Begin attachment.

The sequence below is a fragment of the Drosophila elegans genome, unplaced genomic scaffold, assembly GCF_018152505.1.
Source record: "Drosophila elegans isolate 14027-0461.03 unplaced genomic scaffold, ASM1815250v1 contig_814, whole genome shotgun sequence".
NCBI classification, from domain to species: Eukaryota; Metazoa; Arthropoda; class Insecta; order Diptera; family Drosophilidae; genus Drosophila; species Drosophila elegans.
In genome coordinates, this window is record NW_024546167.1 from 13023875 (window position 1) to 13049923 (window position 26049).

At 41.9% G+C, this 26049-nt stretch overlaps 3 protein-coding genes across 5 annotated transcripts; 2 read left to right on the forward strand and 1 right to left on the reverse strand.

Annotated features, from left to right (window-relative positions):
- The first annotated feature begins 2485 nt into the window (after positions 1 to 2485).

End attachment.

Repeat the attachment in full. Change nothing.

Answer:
The sequence below is a fragment of the Drosophila elegans genome, unplaced genomic scaffold, assembly GCF_018152505.1.
Source record: "Drosophila elegans isolate 14027-0461.03 unplaced genomic scaffold, ASM1815250v1 contig_814, whole genome shotgun sequence".
NCBI classification, from domain to species: Eukaryota; Metazoa; Arthropoda; class Insecta; order Diptera; family Drosophilidae; genus Drosophila; species Drosophila elegans.
In genome coordinates, this window is record NW_024546167.1 from 13023875 (window position 1) to 13049923 (window position 26049).

At 41.9% G+C, this 26049-nt stretch overlaps 3 protein-coding genes across 5 annotated transcripts; 2 read left to right on the forward strand and 1 right to left on the reverse strand.

Annotated features, from left to right (window-relative positions):
- The first annotated feature begins 2485 nt into the window (after positions 1 to 2485).